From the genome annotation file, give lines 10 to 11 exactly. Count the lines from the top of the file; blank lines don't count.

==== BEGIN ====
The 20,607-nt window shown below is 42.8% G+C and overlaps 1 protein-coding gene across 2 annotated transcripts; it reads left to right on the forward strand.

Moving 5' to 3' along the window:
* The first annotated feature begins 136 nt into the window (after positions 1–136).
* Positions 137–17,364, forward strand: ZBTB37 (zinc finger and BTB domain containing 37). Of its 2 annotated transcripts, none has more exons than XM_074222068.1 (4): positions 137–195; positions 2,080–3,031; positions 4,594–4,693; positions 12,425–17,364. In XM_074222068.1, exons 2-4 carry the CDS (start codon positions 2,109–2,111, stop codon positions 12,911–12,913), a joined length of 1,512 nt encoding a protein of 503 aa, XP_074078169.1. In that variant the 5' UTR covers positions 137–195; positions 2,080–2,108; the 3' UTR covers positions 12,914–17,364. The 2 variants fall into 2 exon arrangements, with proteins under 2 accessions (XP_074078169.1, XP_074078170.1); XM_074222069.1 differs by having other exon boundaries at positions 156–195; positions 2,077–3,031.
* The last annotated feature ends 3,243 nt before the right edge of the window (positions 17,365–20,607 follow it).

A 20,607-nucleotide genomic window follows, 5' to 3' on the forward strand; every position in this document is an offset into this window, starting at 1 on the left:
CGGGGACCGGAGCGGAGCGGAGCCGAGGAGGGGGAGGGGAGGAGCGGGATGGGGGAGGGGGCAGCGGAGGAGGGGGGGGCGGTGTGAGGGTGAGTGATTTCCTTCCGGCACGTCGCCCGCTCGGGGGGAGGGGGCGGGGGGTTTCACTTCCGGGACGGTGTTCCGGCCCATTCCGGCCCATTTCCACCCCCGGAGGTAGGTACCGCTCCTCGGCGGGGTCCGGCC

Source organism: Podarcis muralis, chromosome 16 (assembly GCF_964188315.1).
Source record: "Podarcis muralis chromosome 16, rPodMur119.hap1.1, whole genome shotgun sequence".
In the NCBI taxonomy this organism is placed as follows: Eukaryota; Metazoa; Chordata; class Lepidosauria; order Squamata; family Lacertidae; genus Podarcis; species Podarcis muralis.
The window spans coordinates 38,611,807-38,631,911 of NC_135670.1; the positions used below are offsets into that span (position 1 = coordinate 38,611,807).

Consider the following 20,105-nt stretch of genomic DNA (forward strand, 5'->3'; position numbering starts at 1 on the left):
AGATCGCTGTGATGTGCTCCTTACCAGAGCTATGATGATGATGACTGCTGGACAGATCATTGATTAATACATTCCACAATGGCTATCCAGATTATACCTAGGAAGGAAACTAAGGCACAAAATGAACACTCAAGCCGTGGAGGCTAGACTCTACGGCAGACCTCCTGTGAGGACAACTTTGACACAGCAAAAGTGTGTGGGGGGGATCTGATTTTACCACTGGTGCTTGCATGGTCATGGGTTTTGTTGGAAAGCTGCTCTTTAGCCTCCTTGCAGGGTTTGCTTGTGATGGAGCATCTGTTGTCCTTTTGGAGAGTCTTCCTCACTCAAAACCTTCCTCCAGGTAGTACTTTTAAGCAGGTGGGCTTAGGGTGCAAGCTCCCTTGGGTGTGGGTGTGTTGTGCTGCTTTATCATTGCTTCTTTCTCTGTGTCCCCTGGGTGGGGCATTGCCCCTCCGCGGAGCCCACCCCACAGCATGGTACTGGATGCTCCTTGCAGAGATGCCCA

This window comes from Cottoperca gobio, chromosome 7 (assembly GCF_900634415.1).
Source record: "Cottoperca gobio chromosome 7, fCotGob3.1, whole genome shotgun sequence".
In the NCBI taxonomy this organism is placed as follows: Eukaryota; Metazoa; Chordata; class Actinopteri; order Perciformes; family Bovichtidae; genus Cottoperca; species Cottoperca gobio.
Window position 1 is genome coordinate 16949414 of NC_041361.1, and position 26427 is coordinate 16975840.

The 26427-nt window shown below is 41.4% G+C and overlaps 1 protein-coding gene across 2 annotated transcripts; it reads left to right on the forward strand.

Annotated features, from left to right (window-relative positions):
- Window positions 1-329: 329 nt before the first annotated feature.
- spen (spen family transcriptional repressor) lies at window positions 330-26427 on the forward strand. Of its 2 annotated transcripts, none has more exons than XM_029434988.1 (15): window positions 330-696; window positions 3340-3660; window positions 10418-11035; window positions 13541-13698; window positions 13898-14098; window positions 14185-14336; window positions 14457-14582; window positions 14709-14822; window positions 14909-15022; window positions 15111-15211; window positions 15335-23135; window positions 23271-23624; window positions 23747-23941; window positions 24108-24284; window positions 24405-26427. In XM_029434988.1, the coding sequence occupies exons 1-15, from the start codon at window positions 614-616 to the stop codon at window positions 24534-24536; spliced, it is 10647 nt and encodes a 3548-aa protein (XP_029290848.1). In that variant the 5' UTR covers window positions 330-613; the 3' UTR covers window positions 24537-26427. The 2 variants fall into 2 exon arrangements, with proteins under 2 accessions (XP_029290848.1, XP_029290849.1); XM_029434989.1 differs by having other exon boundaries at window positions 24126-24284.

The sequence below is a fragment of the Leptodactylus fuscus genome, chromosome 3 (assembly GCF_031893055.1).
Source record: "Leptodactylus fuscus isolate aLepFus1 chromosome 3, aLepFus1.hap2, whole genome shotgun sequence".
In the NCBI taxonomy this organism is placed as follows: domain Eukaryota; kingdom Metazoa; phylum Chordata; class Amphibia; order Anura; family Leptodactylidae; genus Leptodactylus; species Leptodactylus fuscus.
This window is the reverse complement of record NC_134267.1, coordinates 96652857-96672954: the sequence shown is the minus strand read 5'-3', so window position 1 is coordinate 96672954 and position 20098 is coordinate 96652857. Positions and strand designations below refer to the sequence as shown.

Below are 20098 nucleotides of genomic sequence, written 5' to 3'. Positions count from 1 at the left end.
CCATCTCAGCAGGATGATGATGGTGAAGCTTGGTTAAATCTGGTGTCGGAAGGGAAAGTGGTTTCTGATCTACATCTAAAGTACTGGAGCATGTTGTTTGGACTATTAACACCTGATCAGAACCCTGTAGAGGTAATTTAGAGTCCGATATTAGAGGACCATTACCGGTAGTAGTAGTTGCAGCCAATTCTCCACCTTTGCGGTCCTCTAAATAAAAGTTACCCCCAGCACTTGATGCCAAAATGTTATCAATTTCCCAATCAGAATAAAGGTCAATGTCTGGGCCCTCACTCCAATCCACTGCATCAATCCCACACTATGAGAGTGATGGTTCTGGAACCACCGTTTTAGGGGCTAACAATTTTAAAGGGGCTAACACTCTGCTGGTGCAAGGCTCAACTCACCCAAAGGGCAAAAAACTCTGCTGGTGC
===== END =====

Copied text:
In the NCBI taxonomy this organism is placed as follows: Eukaryota; Metazoa; Chordata; class Lepidosauria; order Squamata; family Lacertidae; genus Podarcis; species Podarcis muralis.
The window spans coordinates 38,611,807-38,631,911 of NC_135670.1; the positions used below are offsets into that span (position 1 = coordinate 38,611,807).